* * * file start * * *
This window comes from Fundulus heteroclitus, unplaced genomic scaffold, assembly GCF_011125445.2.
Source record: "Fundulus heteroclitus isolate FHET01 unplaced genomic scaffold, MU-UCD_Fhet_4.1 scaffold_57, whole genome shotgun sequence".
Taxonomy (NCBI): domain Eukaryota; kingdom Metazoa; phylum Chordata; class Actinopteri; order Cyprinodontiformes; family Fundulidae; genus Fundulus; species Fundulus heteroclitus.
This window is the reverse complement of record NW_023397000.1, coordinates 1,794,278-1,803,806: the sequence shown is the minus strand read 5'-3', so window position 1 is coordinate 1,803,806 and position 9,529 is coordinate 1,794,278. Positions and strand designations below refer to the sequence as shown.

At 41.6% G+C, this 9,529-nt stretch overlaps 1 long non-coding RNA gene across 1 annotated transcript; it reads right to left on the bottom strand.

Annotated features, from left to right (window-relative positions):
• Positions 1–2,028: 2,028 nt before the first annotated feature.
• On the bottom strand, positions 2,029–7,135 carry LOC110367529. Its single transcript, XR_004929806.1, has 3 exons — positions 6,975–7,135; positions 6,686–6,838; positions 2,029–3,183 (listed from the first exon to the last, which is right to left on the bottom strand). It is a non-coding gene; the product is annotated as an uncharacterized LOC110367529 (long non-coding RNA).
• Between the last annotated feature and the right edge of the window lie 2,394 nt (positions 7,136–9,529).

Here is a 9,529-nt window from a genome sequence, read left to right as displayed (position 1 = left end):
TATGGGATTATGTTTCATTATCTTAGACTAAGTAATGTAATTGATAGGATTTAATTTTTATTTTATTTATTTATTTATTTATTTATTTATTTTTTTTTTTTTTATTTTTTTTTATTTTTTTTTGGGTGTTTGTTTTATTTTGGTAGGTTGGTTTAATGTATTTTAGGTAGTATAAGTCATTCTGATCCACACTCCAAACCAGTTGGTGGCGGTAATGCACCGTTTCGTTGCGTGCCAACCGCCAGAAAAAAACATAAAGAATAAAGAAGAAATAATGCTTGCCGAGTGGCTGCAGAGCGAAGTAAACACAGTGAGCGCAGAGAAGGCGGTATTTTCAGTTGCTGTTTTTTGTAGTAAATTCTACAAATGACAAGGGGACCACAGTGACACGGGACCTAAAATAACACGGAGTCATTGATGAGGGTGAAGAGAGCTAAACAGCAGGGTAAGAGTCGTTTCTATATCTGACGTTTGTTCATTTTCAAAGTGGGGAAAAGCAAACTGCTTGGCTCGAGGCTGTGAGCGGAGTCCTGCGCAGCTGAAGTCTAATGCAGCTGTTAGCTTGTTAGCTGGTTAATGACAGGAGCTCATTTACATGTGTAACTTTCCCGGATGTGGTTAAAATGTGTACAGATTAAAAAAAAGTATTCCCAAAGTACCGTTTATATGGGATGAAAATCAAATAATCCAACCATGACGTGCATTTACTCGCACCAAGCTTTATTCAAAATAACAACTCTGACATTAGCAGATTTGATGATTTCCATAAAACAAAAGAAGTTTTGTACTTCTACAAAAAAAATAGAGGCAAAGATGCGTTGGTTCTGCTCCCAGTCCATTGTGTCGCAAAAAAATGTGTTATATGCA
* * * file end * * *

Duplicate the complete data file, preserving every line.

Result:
This window comes from Fundulus heteroclitus, unplaced genomic scaffold, assembly GCF_011125445.2.
Source record: "Fundulus heteroclitus isolate FHET01 unplaced genomic scaffold, MU-UCD_Fhet_4.1 scaffold_57, whole genome shotgun sequence".
Taxonomy (NCBI): domain Eukaryota; kingdom Metazoa; phylum Chordata; class Actinopteri; order Cyprinodontiformes; family Fundulidae; genus Fundulus; species Fundulus heteroclitus.
This window is the reverse complement of record NW_023397000.1, coordinates 1,794,278-1,803,806: the sequence shown is the minus strand read 5'-3', so window position 1 is coordinate 1,803,806 and position 9,529 is coordinate 1,794,278. Positions and strand designations below refer to the sequence as shown.

At 41.6% G+C, this 9,529-nt stretch overlaps 1 long non-coding RNA gene across 1 annotated transcript; it reads right to left on the bottom strand.

Annotated features, from left to right (window-relative positions):
• Positions 1–2,028: 2,028 nt before the first annotated feature.
• On the bottom strand, positions 2,029–7,135 carry LOC110367529. Its single transcript, XR_004929806.1, has 3 exons — positions 6,975–7,135; positions 6,686–6,838; positions 2,029–3,183 (listed from the first exon to the last, which is right to left on the bottom strand). It is a non-coding gene; the product is annotated as an uncharacterized LOC110367529 (long non-coding RNA).
• Between the last annotated feature and the right edge of the window lie 2,394 nt (positions 7,136–9,529).

Here is a 9,529-nt window from a genome sequence, read left to right as displayed (position 1 = left end):
TATGGGATTATGTTTCATTATCTTAGACTAAGTAATGTAATTGATAGGATTTAATTTTTATTTTATTTATTTATTTATTTATTTATTTATTTTTTTTTTTTTTATTTTTTTTTATTTTTTTTTGGGTGTTTGTTTTATTTTGGTAGGTTGGTTTAATGTATTTTAGGTAGTATAAGTCATTCTGATCCACACTCCAAACCAGTTGGTGGCGGTAATGCACCGTTTCGTTGCGTGCCAACCGCCAGAAAAAAACATAAAGAATAAAGAAGAAATAATGCTTGCCGAGTGGCTGCAGAGCGAAGTAAACACAGTGAGCGCAGAGAAGGCGGTATTTTCAGTTGCTGTTTTTTGTAGTAAATTCTACAAATGACAAGGGGACCACAGTGACACGGGACCTAAAATAACACGGAGTCATTGATGAGGGTGAAGAGAGCTAAACAGCAGGGTAAGAGTCGTTTCTATATCTGACGTTTGTTCATTTTCAAAGTGGGGAAAAGCAAACTGCTTGGCTCGAGGCTGTGAGCGGAGTCCTGCGCAGCTGAAGTCTAATGCAGCTGTTAGCTTGTTAGCTGGTTAATGACAGGAGCTCATTTACATGTGTAACTTTCCCGGATGTGGTTAAAATGTGTACAGATTAAAAAAAAGTATTCCCAAAGTACCGTTTATATGGGATGAAAATCAAATAATCCAACCATGACGTGCATTTACTCGCACCAAGCTTTATTCAAAATAACAACTCTGACATTAGCAGATTTGATGATTTCCATAAAACAAAAGAAGTTTTGTACTTCTACAAAAAAAATAGAGGCAAAGATGCGTTGGTTCTGCTCCCAGTCCATTGTGTCGCAAAAAAATGTGTTATATGCA